By Scottie Williams Explore Big Sky Contributor
Known as southwest Montana’s powder secret, Lost Trail Powder Mountain turned into freerider heaven on Feb. 22, as skiers and snowboarders gathered for the third annual Coldsmoke Freeride Competition.
With the mountain’s chairlifts operating only Thursday through Sunday, snowstorms pile up, untouched during the week. The days leading up to the competition were no exception. More than three feet of snow accumulated during the week, and event directors Andrew Schultz and R.J. Higgins took advantage of the snowfall by closing Saturday’s venue, the North Face area.
Some Lost Trail powder hounds chasing Thursday’s dream turns were disappointed about the closure, as the day began with 24-plus inches of new snow. Even so, not one track was poached through the area, leaving the venue truly untouched.
Almost 100 competitors of all ages went head-to-head in a best-of-two-run format, including 6-year-old competitors who tore down the double-black diamond face, making picture perfect turns in powder up to their necks. The day was made up of eight different divisions from the 12-and-under “groms,” to the 40-and-up “fossil” class.
River Lucas, a Lost Trail native now living and skiing in Salt Lake, won the 18-and-up skiing division. The fifth skier to enter the venue Saturday, Lucas made sure he showed everyone how deep it was, making his way down the steep part of the face into The Pinnacle area, dropping 30 feet into fluff. Keeping his speed into the jump zone, he finished that first run with a floated backflip.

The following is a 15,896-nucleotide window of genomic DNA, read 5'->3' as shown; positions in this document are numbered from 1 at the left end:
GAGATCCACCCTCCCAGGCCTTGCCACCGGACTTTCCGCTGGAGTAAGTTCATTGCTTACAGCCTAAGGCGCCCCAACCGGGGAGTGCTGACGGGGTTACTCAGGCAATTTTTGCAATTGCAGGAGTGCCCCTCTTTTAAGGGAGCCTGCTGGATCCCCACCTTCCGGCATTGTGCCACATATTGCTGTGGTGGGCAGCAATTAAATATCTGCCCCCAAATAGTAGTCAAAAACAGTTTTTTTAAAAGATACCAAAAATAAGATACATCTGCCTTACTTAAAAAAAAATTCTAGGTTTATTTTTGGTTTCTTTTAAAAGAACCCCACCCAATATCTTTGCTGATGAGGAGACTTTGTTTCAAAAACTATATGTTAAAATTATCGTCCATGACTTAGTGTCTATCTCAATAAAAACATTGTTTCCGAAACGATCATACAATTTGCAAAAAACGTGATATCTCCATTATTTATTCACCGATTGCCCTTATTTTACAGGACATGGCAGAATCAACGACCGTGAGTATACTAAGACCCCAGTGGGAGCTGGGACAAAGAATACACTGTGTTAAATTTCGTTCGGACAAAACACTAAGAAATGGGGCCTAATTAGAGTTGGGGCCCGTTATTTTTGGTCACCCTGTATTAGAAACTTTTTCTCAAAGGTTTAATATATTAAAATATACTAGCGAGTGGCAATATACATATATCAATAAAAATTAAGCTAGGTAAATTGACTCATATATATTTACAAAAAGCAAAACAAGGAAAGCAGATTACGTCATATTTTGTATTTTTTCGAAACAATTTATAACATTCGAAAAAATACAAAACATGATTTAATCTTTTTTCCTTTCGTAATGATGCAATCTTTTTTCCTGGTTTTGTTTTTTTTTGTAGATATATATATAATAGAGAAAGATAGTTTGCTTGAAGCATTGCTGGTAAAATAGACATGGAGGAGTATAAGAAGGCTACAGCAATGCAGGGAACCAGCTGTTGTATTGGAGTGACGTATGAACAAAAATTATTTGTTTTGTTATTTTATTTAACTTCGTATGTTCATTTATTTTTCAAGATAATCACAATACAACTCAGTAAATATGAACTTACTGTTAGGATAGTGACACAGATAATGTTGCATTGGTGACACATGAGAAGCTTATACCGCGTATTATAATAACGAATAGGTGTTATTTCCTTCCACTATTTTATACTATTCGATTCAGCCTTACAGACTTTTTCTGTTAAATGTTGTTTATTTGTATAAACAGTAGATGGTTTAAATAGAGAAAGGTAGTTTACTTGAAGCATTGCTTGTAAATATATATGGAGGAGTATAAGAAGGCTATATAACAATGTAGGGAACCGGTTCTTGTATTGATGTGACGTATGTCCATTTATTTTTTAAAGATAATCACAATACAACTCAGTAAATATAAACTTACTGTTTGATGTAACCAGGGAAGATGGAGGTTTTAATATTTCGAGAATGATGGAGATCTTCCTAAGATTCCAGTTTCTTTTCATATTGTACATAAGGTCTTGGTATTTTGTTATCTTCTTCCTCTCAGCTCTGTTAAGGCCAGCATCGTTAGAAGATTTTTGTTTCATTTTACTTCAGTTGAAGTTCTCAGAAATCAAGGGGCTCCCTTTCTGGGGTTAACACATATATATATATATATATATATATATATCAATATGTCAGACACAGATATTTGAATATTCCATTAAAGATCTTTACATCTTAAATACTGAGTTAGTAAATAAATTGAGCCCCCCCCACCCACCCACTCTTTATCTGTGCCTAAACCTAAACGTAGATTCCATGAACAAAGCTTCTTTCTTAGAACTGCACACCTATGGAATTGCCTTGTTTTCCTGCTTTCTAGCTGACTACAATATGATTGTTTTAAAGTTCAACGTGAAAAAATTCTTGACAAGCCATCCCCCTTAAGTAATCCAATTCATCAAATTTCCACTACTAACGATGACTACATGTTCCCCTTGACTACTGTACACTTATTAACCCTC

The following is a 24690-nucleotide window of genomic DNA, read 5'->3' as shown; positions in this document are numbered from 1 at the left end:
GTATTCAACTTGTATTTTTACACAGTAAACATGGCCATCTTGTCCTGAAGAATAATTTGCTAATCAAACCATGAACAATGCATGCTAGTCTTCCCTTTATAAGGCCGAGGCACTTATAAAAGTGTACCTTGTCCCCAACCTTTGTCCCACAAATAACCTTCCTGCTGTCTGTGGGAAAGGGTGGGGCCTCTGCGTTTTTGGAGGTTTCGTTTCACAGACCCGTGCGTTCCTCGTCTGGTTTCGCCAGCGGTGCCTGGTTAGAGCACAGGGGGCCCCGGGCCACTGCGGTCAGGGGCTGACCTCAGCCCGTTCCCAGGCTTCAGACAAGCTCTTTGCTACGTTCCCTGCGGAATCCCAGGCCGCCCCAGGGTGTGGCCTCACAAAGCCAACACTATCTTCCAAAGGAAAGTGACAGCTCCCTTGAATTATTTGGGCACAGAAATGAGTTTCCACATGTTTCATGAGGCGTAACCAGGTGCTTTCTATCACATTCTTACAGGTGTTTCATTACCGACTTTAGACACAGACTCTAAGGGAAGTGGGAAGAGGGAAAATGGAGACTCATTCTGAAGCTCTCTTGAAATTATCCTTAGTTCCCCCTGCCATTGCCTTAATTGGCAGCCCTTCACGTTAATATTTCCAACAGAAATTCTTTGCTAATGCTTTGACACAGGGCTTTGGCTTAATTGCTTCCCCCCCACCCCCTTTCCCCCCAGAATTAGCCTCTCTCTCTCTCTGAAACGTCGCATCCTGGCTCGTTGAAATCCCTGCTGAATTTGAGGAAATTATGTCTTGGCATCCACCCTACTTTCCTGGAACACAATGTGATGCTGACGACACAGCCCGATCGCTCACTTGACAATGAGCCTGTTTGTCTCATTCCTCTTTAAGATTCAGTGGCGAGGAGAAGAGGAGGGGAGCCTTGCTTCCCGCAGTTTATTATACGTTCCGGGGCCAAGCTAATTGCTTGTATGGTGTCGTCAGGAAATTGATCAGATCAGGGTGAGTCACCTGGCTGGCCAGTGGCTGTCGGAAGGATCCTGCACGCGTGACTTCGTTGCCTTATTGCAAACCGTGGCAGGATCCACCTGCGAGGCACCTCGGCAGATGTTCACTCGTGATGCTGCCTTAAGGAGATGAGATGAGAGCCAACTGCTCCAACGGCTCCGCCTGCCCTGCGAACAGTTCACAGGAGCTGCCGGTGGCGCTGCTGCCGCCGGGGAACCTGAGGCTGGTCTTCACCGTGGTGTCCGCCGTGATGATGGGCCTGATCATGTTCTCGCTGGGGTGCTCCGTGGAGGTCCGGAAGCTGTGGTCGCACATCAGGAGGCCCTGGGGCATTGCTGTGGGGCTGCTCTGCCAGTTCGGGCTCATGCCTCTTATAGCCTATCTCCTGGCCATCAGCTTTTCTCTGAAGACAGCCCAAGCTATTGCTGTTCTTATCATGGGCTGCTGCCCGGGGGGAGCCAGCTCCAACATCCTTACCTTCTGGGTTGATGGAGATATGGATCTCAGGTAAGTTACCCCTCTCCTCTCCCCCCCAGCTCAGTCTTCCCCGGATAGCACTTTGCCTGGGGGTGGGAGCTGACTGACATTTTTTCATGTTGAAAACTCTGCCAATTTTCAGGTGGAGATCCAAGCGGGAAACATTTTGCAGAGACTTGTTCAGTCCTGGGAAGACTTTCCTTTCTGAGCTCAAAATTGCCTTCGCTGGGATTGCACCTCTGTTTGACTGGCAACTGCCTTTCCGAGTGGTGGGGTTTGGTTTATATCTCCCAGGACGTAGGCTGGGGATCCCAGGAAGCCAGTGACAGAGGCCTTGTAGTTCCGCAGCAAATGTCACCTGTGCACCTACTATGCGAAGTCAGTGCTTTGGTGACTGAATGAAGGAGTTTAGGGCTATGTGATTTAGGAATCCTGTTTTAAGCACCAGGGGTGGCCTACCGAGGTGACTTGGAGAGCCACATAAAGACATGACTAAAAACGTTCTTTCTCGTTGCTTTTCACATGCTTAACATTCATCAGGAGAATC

This sort of impressive skiing early in the day including large inverts and crashes lent insight to how deep the snow was, and the rest of the competitors held nothing back. Backflip shenanigans became the name of the game. Many skiers and snowboarders threw themselves halfway down the face without care of landing on their feet, and more than a few rotated 2 1/2 times, landing on their heads in a splash of powder and pushing themselves up with a smile.
Youngster Kaden Almond showed everyone he knew his home mountain in the 17-and-under class. Almond tore down the North Face chutes without hesitation, staying composed coming into the jump zone where he sent the only clean double backflip of the day. Many thought Almond might have won the 18-and-over division had he chosen to compete with the big boys.
After a successful third annual competition, a fourth will likely happen next winter.